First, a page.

BCHM 307 Week 2 Notes
BCHM 307 Week 2 Notes BCHM 30700 - 001
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This 5 page Class Notes was uploaded by Erin VanHoosier on Sunday September 4, 2016. The Class Notes belongs to BCHM 30700 - 001 at Purdue University taught by Stefan Paula in Fall 2016. Since its upload, it has received 44 views. For similar materials see Biochemistry in Chemistry at Purdue University.
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Date Created: 09/04/16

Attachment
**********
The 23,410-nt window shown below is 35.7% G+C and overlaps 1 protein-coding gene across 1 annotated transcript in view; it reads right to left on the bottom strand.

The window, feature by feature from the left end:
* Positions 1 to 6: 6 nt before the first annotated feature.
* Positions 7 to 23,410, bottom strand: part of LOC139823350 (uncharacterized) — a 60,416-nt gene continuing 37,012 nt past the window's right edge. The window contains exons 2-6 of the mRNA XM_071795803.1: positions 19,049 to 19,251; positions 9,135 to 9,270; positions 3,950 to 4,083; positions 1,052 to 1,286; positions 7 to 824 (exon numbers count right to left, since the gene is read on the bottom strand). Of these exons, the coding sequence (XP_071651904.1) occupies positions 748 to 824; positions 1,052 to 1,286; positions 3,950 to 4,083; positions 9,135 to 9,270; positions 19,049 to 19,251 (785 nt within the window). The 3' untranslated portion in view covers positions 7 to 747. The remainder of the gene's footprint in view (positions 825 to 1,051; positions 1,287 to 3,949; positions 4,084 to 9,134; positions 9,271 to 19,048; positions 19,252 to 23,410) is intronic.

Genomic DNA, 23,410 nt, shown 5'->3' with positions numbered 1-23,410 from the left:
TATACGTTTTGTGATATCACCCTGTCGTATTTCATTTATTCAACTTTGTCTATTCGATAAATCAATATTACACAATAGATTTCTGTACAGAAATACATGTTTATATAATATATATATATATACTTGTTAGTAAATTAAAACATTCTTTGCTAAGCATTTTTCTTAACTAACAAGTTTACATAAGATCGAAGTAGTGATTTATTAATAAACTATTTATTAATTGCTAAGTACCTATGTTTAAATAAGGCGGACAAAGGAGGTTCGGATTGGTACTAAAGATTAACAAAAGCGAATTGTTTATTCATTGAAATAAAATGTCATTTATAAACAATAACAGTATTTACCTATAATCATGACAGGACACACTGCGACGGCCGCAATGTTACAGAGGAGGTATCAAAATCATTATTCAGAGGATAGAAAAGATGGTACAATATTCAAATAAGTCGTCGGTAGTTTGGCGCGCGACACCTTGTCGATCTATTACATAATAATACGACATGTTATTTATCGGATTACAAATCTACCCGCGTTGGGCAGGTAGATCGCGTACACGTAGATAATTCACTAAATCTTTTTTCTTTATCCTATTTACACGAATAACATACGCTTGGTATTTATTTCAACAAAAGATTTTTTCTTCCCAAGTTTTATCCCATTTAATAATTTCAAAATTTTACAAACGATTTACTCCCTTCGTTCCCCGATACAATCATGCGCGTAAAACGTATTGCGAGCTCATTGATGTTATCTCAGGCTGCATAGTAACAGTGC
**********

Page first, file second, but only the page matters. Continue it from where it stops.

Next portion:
BCHM 307 Week 2 Notes Erin VanHoosier Ch. 4 Protein Structure 4-1: Proteins are Chains of Amino Acids Protein: biological molecule consisting of one or more polypeptides Polypeptides: chains of polymerized (combined) amino acids Amino Acid (AA) : small molecule containing an amino group, carboxylate group and side chain (R group…can be anything!) The 20 AAs have different chemical properties: The R GROUPS make the 20 AAs UNIQUE APPHA CARBONS: are the carbons attached to the amino and carboxylate groups Chirality: the positioning of the molecule in relation to the alpha carbon o Different positioning makes for DIFFERENT molecules (mirror images) o L amino acids vs D amino acids (mirror images) o Both present in solutions The Hydrophobic AAs o nonpolar o Alanine, valine, leucine, isoleucine, phenylalanine, methionine, tryptophan, proline o Usually located in the interior of molecule o Hydrophobic chains not involved in chemical reactions The Polar AAs o Interact with water o Serine, threonine, tyrosine: contain hydroxyl groups o Cysteine: thiol group o Asparagine, glutamine: amide group o Histidine o Glycine: no H+ bonds, but neither hydrophobic nor charged o Some polar side chains can ionize at ideal pH o Disulfide bond: two sulfides bonded by a single bond The Charged AAs o Aspartate, glutamate: carboxylate groups (- charge) o Lysine, arginine (+ charge) o Location: surface Benefits: act w/ H2O or other polar/ionic substances Peptide bonds link AAs in proteins Condensation reaction: water is eliminated 1 BCHM 307 Week 2 Notes Erin VanHoosier o Involved the carboxylate group of on AA with the amino group of another AA, which then combines to form a peptide bond o Residues: remaining parts of AA o Hydrolyzation: breaking of peptide bonds via exopeptidases (act from end of chain) /endopeptidases ( act from middle of chain) o N-terminus: residue with bond availability amino group is oriented on the L o C-terminus: residue with bond availability carboxylate group on the R Can calculate net charge of protein at given pH via pK value (tendency to ionize) Microenvironment (immediate surroundings) can alter polarity and change tendency to ionize Most polypeptides contain btwn 100-1000 AA residues!!!!! <40 is called oligopeptides or peptides The AA sequence is the 1st level of protein structure: Primary structure = sequence of AA in chain Secondary structure =folding arrangement of polypeptide backbone Tertiary structure = 3-D shape of entire molecule Quaternary structure = >1 polypeptide chain and its spatial arrangement 4-2: Secondary Structure: The Confirmation of the Peptide Group Backbone= everything except for the R group 4 Levels of Protein Structure 1 Primary: list of AA in order 2 Secondary: only contains backbone a Repeated sections 2 Tertiary: 3-dimensional, contains backbone AND R-groups 3 >1 chain of AAs linked together Two resonance forms for the AA o Amide group=H+ bond donors o Carbonyl Oxygens= H+ bond acceptors No rotation around N--Alpha Carbon---C bonds; therefore, AA is considered planar o Rotation can occur at N--Alpha Carbon and Alpha Carbon---C bonds separately, but the rotation is limited so Oxygen atoms don’t get too close Torsion angles Structures must minimize steric strain The Alpha Helix exhibits a twisted backbone conformation Via Linus Pauling 2 BCHM 307 Week 2 Notes Erin VanHoosier Polypeptide backbone twists in a right-handed helix o 3.6 residues per turn o Height between turns (pitch): 5.4 Angstroms o Carbonyl oxygens forms H+ bond with NH group that is four residues away o Glycine and Proline are rare in alpha helix structures o Backbone forms van der Waals interactions Atoms touch; therefore interactions=stable The Beta Sheets contain multiple polypeptide strands o H+ bonding is between adjacent strands o Parallel Beta Sheet: adjacent strands run in same direction Stretch/elongated arrangement Allows for lots of H+ bonds, but bonds are angled o Anti-parallel Beta Sheet: adjacent strands run in opposite directions More stable because H+ bonds are straight Can contain 2 or >12 strands Each strand has an average length of 6 residues Regular secondary structures= alpha helices & beta sheets Regular bc backbone conformations are the same from one residue to the next Proteins also contain irregular secondary structure Loops: connect either Beta strands or Alpha helices o Contain residues with irregular/unique secondary structures ***KNOW THE DIFFERENCE BETWEEN ALPHA HELICES AND BETA SHEETS AND WHAT EACH STRUCTURE MEANS*** 4-3: Tertiary Structure and Protein Stability 3-D Structure contains: o regular & irregular 2ndary structure o Spatial arrangement of side chains X-ray crystallography: probes the atomic structure of macromolecules Classes of Protein Structure: CATH System (Class, Architecture, Topology, Homology) 1 Alpha structure 2 Beta structure 3 Alpha and Beta Structure 4 A few secondary elements (Beta) Proteins have hydrophobic cores Globular proteins usually contain two layers of secondary structure 3 BCHM 307 Week 2 Notes Erin VanHoosier o Surface Regions: hydrophilic o Core regions: hydrophobic Domain: a polypeptide segment that folded into a single structural unit with the core o Small hydrophobic protein=lots of secondary structure Alpha helices and beta sheets (H+ bonded) minimizes hydrophilicity of polar backbone groups Irregular structures (loops) on surface of protein/domain Can form H+ bond with H20 molecules The greater the residue's hydrophobic tendency, the more likely it is to be placed in the CORE! CAN PREDICT LOCATION OF AA RESIDUE BASED ON HYDROPHOBICITY!! o Ion pair: when two residues with opposite charges interact (located near each other) Protein structures are stabilized mainly by the hydrophobic effect Folded confirmation of protein is only a little more stable than its unfolded form Hydrophobic effects put nonpolar groups in the interior of the protein, which stabilizes the backbone Hydrogen bonding helps fine-tune the stability, it doesn’t have a major role in providing stability Cross-links help stabilize proteins Ion pairs, disulfide bonds, and inorganic ions (Zn)=most common cross-link Doesn’t affect stability very much o Due to increase in free energy but a loss of entropy (disorder) o Doesn’t take much to unfold the 3-D structure; therefore, proteins aren’t very stable Disulfide bonds o Rare in intracellular proteins o Seen more in extracellular environment Prevents protein unfolding in harsh environments Van der Waals interactions: favor the folded form bc interactions are closer Zinc fingers o Common in DNA binding proteins o 20-60 residues with 1 or 2 Zn^2+ ions o Stabilizes small proteins Protein folding begins with the formation of secondary structures Polypeptide chains begin folding once they leave the ribosome due to crowding in the cell interior 4 BCHM 307 Week 2 Notes Erin VanHoosier o May reach tertiary structure before whole chain is synthesized o Secondary structure elements are found in the core Denature: to chemically unfold a polypeptide chain o Via salts or urea Renature: to refold a polypeptide chain Native structure is the protein's tertiary structure o Built in an organized fashion: hydrophobic effect o Folding is determined via the AA sequence Molecular chaperones: proteins that assist other proteins in the folding process in a cell o Improper folding from genetic mutations can lead to disease Processing: alters the chain before reaching mature form Intrinsically unstructured proteins: are very flexible in their structure 4-4: Quaternary Structure Occurs when protein has more than one polypeptide chain Spatial arrangement makes up the quaternary structure o Subunits: individual chains o Homodimer, homotetramer, etc. : when subunits within the polypeptide chain are identical Interface is the area of contact between two subunits o Interface is often hydrophobic o H+ bonds, ion pairs, and disulfide bonds determine shape of subunits connections Symmetry of 2 or more identical subunits=most common Symmetry of non-identical subunits is based on the groups of subunits Some proteins have more than one quaternary structure Multi-subunit proteins o Can build large proteins via small additions Small additions help decrease errors in the construction of the protein o Subunits influence other subunits behavior/function 5